Psilocybin Study To Investigate the Serotonin System in Autism
Interest in the use of psilocybin and other psychedelic compounds has increased sharply in recent years, with some studies suggesting they may be able to help people living with treatment-resistant depression or obsessive-compulsive disorder (OCD). Psilocybin activates the brain’s serotonin system, which is thought to be involved in the development of some psychiatric and neurodevelopmental disorders.
Some studies have suggested that the serotonin system, including serotonin transporters and receptors, differs between autistic and non-autistic individuals. To study this relationship further, COMPASS Pathways this year announced an investigator-initiated study using its patented formulation of synthetic psilocybin, COMP360, to investigate how the serotonin system may work differently in autistic and non-autistic adults.
Technology Networks spoke to Tobias Whelan, PhD student at King’s College London and research scientist at COMPASS Pathways, who is conducting the study, to learn more about this first-ever mechanistic study of psilocybin in autistic adults.
Sarah Whelan (SW): What is COMP360 psilocybin? Has this already been used in clinical trials?
Tobias Whelan (TW): Psilocybin is an active ingredient found in certain species of mushrooms (often referred to as “magic mushrooms”) and COMP360 is COMPASS Pathways’ proprietary formulation of synthetic psilocybin. COMPASS is funding this investigator-initiated study that will use COMP360 psilocybin to explore how psilocybin affects specific brain pathways in autistic adults. The study is co-sponsored by King’s IoPPN and South London and Maudsley NHS Foundation Trust, led by Professor Grainne McAlonan, professor of translational neuroscience at King’s Institute of Psychiatry, Psychology and Neuroscience (IoPPN), and conducted by me.
COMPASS presented positive results from their phase IIb study of COMP360 psilocybin therapy in treatment-resistant depression at the American Psychiatric Association annual meeting in May 2022 – the study was the largest psilocybin therapy clinical trial ever conducted. They are also conducting phase II studies of COMP360 in other areas of unmet need, specifically post-traumatic stress disorder and anorexia nervosa.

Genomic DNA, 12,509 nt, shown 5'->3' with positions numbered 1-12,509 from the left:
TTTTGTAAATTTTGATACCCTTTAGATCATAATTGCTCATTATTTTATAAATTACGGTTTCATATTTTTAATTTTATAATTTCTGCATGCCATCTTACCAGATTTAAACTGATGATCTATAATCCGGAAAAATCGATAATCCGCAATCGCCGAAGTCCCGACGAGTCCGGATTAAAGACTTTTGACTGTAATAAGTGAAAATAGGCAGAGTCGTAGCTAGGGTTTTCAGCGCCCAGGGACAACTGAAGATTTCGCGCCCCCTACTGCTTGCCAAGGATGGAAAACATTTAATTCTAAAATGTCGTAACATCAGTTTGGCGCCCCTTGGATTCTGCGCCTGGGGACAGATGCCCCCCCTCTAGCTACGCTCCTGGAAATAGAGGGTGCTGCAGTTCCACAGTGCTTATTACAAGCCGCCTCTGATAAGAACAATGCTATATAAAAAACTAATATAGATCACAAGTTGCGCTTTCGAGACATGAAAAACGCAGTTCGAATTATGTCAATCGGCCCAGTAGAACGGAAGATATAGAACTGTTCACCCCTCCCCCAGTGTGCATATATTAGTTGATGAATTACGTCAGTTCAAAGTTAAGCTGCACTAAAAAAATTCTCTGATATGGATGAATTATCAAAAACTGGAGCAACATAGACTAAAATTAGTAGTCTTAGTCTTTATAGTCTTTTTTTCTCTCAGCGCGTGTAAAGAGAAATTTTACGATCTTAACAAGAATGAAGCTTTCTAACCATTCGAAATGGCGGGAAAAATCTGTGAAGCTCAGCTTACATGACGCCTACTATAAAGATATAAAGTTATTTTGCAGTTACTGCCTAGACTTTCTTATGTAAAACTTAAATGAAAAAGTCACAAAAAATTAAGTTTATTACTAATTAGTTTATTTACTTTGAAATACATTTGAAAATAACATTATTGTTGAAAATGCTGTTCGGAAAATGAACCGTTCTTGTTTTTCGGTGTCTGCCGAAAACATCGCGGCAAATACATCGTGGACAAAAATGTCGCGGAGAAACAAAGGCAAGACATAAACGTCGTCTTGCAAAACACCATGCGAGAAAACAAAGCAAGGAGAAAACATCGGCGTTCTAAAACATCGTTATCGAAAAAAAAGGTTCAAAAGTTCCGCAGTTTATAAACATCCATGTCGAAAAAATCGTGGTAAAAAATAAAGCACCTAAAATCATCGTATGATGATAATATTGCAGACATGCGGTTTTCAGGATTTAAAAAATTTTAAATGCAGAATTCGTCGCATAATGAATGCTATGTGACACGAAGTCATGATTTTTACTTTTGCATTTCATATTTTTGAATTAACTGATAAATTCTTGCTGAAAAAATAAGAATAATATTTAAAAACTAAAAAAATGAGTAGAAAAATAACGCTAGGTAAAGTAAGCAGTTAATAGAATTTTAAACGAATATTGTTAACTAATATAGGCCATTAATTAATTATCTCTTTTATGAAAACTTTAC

SW: Can you explain to us what the serotonin system is, and why it is important?
TW: Serotonin is a chemical (termed a “neurotransmitter”) involved in the transmission of information in the brain and throughout the body from one brain cell (or neuron) to the next. It plays numerous roles including in the modulation of mood, cognition, social behavior, sensory processing, learning and memory – as well as in physiological functions such as digestion. These crucial biological processes require a large network of neurons that use serotonin as the messenger to communicate – we call this the serotonin system.
SW: What do scientists already know about how the serotonin system is linked to neurodevelopmental conditions such as autism?
TW: Serotonin plays a crucial and varied role during the development of the nervous system, which suggests a potential role for serotonin in neurodevelopmental conditions such as autism. Research has consistently shown differences in the serotonin system in autism when compared to those without autism. These differences can be observed at the behavioral level (such as in social behavior) or at a much smaller scale, including different levels of serotonin receptors (which bind serotonin to “receive” its message) and serotonin transporters (which move serotonin into neurons), or increased levels of serotonin in the blood of around one-third of autistic individuals.